Charles M. Kahn
Professor Emeritus of Finance
Educational BackgroundPh.D., Economics, Harvard University, 1981
B.A. (M.A.), Honors, Economics, University of Cambridge, 1977
B.A., Summa Cum Laude, Applied Mathematics, Harvard University, 1975
Positions HeldCo-director, Office of Banking Research, University of Illinois, 1992-2014
Chair, Finance Department, University of Illinois, 2009-2012
Fred S. Bailey Memorial Chair of Finance, University of Illinois, 1997-2015
Professor of Economics, University of Illinois, 1990-2015
Houblon Norman Fellow, Bank of England, 2007-2008
Visiting Tan-Chin Tuan Professor of Economics, National University of Singapore, 2007
Overseas Fellow, Churchill College, Cambridge University, 1999-2000
Visiting Fellow, Australian National University, 1994
Associate Professor of Economics, University of Illinois at Urbana-Champaign, 1988-1990
Associate Professor of Economics, University of Chicago, 1986-1989
Assistant Professor of Economics, University of Chicago, 1981-1985
Recent PublicationsFrance, V. , Kahn, C. Forthcoming. Law as a constraint on bailouts: Emergency support for central counterparties. Journal of Financial Intermediation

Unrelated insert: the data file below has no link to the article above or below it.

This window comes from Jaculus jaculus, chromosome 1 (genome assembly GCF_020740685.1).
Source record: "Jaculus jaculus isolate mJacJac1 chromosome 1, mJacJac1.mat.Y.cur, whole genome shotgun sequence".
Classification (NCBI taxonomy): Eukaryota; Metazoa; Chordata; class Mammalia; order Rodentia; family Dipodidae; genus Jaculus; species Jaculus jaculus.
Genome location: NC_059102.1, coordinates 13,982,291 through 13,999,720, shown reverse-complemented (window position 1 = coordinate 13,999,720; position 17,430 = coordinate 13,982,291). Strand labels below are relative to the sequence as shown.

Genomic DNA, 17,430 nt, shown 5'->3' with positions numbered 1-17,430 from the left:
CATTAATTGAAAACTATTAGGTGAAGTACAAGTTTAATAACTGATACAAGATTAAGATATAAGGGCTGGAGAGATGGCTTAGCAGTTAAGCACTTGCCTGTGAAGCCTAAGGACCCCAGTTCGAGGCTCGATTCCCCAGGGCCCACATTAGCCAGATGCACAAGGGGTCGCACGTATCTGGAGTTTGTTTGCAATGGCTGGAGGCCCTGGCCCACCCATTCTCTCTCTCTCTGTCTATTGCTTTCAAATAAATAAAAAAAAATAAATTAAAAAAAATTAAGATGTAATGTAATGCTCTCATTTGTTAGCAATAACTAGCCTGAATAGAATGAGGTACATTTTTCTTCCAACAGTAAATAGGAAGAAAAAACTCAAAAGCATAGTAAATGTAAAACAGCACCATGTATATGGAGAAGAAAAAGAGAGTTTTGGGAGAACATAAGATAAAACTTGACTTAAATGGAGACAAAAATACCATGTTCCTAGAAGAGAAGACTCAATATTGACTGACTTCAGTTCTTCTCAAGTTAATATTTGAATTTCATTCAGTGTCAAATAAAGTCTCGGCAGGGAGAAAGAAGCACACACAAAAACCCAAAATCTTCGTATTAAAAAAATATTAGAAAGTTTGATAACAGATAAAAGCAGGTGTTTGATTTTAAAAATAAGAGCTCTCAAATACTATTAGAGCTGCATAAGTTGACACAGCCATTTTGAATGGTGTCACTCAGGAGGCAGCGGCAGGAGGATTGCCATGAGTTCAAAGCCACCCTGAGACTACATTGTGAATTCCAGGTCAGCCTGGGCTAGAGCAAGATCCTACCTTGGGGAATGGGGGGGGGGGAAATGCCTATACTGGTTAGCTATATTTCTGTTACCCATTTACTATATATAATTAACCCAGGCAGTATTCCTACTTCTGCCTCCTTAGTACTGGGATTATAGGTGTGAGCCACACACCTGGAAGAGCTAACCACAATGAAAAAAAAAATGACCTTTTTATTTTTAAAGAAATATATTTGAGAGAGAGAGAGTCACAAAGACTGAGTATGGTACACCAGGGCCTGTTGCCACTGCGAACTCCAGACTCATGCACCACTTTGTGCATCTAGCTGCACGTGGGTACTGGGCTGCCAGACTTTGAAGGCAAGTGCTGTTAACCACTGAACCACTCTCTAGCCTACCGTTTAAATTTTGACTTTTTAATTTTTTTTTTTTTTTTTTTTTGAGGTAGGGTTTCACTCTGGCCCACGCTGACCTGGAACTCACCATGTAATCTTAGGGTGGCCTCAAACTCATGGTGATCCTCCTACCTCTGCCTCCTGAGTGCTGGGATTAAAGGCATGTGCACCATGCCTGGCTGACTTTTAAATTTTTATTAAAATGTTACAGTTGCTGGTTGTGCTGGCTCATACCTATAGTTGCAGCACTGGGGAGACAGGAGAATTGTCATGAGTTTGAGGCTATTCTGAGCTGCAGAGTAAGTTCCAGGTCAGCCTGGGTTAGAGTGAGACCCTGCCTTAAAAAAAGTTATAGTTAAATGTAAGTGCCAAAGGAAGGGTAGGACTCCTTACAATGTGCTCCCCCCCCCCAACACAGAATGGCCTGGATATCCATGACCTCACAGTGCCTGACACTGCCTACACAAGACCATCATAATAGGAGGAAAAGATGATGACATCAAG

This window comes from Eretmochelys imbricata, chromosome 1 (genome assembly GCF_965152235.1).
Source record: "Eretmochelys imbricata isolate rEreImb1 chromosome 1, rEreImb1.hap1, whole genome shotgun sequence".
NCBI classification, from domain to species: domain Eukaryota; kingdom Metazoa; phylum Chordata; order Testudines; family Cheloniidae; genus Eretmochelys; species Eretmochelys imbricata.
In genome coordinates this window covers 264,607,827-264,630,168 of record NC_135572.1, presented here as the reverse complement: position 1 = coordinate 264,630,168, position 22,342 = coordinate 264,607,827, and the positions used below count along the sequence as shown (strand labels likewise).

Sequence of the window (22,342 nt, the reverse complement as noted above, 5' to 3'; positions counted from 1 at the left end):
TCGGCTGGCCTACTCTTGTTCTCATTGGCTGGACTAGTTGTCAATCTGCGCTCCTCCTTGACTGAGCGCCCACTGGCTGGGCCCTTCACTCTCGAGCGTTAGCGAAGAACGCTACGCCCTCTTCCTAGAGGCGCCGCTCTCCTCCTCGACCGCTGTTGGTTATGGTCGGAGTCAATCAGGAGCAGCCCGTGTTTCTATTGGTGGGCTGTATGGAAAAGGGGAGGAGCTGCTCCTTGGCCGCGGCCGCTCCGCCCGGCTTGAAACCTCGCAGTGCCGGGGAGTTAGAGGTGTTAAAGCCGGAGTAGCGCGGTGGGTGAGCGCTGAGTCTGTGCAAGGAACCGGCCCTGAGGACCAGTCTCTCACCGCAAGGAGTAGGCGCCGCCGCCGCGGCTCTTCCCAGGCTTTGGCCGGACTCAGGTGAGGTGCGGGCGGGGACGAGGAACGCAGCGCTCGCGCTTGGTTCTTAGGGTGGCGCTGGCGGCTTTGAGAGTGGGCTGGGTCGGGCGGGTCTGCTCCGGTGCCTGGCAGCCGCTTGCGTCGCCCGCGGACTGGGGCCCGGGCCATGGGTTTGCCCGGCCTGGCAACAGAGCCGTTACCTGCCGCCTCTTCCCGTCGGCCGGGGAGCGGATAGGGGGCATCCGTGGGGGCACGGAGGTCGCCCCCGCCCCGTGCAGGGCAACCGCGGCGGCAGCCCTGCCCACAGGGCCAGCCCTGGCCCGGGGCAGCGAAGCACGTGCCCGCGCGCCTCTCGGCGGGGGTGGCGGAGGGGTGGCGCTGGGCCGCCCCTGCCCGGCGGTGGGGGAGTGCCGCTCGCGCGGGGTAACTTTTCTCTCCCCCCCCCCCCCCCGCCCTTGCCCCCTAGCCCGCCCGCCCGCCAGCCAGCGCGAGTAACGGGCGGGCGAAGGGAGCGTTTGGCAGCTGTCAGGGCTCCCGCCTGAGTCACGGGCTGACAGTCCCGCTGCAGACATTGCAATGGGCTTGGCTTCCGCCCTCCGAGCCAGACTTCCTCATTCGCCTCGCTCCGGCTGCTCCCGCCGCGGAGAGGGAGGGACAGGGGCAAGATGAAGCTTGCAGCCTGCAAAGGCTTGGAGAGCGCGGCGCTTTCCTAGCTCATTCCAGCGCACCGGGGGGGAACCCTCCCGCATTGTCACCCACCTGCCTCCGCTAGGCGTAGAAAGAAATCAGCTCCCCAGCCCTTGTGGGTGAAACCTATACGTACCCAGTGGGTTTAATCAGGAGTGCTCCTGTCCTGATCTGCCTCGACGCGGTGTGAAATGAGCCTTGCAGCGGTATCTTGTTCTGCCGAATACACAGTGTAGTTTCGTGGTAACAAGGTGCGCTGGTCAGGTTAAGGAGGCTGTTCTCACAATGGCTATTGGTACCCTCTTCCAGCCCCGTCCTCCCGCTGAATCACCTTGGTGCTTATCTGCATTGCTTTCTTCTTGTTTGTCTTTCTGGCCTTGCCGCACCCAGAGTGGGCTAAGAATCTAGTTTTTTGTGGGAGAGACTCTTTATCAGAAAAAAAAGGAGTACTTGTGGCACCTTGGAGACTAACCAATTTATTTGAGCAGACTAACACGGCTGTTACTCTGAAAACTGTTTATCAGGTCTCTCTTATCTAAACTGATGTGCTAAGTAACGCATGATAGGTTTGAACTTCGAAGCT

Kahn, C., Park, H. Forthcoming. Collateral chains and Incentives. Journal of Financial Market Infrastructures, 5: 1-16
Kahn, C., Carbo-Valverde, S. 2016. Payment Systems in the US and Europe: Efficiency, Soundness and Challenges. Financial Stability Journal (Bank of Spain), 11-33
Kahn, C., Quinn, S., Roberds, W. 2016. Central Banks and Payment Systems: The Evolving Trade-off between Cost and Risk. In Michael D. Bordo, Oyvind Eitrheim, Marc Flandreau and Jan F. Qvigstad (Ed.), Central Banks at a Crossroads: What Can We Learn from History?, 563-609. Cambridge, England: Cambridge University Press.
Service ActivitiesAssociate Editor, Journal of Financial Market Infrastructures, 2012-2016
Teaching and Research Interests
Teaching interests: Financial institutions, game theory.
A specialist in the economics of information and uncertainty, his research focuses on the applications of the theory of contracts and incentives to banking and financial intermediation. Current projects include an examination of arrangements for payment systems, including clearing houses, wire-transfers, and electronic moneys. He has been a Houblon-Norman Fellow of the Bank of England and is currently a visiting scholar at the Federal Reserve Bank of Chicago.